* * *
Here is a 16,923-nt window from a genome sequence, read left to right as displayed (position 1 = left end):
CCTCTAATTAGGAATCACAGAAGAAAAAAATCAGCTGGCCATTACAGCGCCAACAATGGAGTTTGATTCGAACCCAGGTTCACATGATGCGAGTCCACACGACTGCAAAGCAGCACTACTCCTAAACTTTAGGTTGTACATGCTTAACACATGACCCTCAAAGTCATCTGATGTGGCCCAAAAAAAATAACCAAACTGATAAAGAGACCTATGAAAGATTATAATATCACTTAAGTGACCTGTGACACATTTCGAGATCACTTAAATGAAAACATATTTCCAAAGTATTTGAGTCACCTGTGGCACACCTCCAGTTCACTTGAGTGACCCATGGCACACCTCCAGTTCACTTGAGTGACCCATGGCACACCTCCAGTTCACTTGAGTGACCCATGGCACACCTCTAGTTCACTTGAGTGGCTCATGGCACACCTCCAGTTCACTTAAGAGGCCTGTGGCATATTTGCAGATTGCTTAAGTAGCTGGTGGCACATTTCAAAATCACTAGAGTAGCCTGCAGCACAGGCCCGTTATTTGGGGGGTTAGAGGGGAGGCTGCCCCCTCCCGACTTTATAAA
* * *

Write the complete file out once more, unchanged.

Here is a 16,923-nt window from a genome sequence, read left to right as displayed (position 1 = left end):
CCTCTAATTAGGAATCACAGAAGAAAAAAATCAGCTGGCCATTACAGCGCCAACAATGGAGTTTGATTCGAACCCAGGTTCACATGATGCGAGTCCACACGACTGCAAAGCAGCACTACTCCTAAACTTTAGGTTGTACATGCTTAACACATGACCCTCAAAGTCATCTGATGTGGCCCAAAAAAAATAACCAAACTGATAAAGAGACCTATGAAAGATTATAATATCACTTAAGTGACCTGTGACACATTTCGAGATCACTTAAATGAAAACATATTTCCAAAGTATTTGAGTCACCTGTGGCACACCTCCAGTTCACTTGAGTGACCCATGGCACACCTCCAGTTCACTTGAGTGACCCATGGCACACCTCCAGTTCACTTGAGTGACCCATGGCACACCTCTAGTTCACTTGAGTGGCTCATGGCACACCTCCAGTTCACTTAAGAGGCCTGTGGCATATTTGCAGATTGCTTAAGTAGCTGGTGGCACATTTCAAAATCACTAGAGTAGCCTGCAGCACAGGCCCGTTATTTGGGGGGTTAGAGGGGAGGCTGCCCCCTCCCGACTTTATAAA